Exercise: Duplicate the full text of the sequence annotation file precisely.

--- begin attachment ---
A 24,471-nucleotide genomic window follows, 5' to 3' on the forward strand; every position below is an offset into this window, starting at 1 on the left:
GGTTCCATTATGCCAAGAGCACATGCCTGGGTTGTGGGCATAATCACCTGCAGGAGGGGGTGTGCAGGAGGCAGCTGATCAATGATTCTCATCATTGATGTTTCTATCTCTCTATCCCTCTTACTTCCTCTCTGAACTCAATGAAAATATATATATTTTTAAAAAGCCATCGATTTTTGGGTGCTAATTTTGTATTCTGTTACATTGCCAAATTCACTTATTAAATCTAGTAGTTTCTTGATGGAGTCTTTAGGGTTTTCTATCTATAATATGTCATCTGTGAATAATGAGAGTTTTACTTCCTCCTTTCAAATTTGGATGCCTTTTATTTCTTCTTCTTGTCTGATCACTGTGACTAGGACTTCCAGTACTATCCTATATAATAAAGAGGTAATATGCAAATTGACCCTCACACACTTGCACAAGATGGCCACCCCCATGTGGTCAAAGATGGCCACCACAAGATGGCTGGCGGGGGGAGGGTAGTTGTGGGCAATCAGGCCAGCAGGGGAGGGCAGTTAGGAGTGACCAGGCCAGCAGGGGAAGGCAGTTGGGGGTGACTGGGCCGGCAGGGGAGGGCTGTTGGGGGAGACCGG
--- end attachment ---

A 24,471-nucleotide genomic window follows, 5' to 3' on the forward strand; every position below is an offset into this window, starting at 1 on the left:
GGTTCCATTATGCCAAGAGCACATGCCTGGGTTGTGGGCATAATCACCTGCAGGAGGGGGTGTGCAGGAGGCAGCTGATCAATGATTCTCATCATTGATGTTTCTATCTCTCTATCCCTCTTACTTCCTCTCTGAACTCAATGAAAATATATATATTTTTAAAAAGCCATCGATTTTTGGGTGCTAATTTTGTATTCTGTTACATTGCCAAATTCACTTATTAAATCTAGTAGTTTCTTGATGGAGTCTTTAGGGTTTTCTATCTATAATATGTCATCTGTGAATAATGAGAGTTTTACTTCCTCCTTTCAAATTTGGATGCCTTTTATTTCTTCTTCTTGTCTGATCACTGTGACTAGGACTTCCAGTACTATCCTATATAATAAAGAGGTAATATGCAAATTGACCCTCACACACTTGCACAAGATGGCCACCCCCATGTGGTCAAAGATGGCCACCACAAGATGGCTGGCGGGGGGAGGGTAGTTGTGGGCAATCAGGCCAGCAGGGGAGGGCAGTTAGGAGTGACCAGGCCAGCAGGGGAAGGCAGTTGGGGGTGACTGGGCCGGCAGGGGAGGGCTGTTGGGGGAGACCGG